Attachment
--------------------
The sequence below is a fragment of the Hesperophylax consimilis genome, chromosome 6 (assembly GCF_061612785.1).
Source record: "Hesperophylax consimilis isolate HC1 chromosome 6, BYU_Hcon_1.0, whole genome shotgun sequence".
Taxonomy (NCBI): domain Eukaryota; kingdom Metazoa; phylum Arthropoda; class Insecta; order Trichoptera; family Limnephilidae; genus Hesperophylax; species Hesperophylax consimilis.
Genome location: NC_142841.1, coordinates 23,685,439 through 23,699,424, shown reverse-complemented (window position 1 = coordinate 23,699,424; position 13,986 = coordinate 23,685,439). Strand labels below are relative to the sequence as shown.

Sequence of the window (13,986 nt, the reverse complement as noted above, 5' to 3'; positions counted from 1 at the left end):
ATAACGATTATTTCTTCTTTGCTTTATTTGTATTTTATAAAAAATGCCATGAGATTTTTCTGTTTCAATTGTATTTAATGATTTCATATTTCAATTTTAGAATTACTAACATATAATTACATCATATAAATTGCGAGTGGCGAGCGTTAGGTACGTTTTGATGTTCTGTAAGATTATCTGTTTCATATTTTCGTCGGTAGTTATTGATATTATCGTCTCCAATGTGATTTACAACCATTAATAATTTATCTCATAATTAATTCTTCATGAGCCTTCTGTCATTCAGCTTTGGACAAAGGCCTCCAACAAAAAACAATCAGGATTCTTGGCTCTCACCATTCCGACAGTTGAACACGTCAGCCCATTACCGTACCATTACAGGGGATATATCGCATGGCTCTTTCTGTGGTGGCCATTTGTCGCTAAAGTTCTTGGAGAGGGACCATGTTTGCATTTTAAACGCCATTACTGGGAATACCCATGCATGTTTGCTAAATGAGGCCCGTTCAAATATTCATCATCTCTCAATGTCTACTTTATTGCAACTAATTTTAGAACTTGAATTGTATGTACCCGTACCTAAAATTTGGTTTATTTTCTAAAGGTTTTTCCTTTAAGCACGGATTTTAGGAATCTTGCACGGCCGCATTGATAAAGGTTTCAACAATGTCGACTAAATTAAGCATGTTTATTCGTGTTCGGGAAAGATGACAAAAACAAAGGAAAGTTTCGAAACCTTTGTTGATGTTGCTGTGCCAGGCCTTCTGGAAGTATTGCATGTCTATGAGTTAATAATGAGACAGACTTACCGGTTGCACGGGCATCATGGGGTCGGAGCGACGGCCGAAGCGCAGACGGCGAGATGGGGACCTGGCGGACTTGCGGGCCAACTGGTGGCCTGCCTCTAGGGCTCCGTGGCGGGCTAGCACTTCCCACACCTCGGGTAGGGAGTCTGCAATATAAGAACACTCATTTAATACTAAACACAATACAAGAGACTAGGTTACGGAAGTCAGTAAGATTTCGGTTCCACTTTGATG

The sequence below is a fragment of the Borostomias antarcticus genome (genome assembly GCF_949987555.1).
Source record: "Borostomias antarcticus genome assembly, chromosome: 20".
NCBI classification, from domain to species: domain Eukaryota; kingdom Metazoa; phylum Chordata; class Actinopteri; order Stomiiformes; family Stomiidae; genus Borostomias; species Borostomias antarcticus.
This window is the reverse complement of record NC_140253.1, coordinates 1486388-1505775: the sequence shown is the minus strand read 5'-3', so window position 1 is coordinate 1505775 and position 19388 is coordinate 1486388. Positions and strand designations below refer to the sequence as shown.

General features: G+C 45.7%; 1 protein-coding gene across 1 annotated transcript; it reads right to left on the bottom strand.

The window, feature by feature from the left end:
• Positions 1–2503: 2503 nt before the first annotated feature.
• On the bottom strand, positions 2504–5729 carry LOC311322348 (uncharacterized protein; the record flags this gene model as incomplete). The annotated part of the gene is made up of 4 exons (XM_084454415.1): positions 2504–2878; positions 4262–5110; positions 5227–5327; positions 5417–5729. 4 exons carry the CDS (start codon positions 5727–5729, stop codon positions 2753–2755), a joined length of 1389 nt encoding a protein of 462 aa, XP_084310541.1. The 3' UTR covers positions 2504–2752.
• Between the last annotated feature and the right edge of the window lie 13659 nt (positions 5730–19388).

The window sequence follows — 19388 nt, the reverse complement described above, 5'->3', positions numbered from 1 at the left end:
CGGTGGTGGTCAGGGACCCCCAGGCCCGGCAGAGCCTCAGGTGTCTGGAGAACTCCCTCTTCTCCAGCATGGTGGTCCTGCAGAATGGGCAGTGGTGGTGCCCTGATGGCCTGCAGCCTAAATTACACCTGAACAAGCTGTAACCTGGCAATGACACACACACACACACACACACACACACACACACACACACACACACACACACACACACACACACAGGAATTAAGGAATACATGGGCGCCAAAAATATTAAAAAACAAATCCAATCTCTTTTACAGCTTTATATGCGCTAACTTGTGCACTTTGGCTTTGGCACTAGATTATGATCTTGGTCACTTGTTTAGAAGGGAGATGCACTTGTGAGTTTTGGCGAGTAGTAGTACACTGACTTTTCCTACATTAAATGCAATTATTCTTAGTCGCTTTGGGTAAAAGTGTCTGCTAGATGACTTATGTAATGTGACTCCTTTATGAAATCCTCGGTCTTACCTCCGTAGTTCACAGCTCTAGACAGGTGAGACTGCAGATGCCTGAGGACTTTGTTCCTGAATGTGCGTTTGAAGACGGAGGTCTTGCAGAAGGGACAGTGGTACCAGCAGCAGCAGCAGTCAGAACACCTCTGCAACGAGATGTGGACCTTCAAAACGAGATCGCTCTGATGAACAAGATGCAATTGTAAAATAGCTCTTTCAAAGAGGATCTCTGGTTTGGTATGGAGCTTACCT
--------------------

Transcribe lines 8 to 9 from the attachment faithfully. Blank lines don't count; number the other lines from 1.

Source record: "Borostomias antarcticus genome assembly, chromosome: 20".
NCBI classification, from domain to species: domain Eukaryota; kingdom Metazoa; phylum Chordata; class Actinopteri; order Stomiiformes; family Stomiidae; genus Borostomias; species Borostomias antarcticus.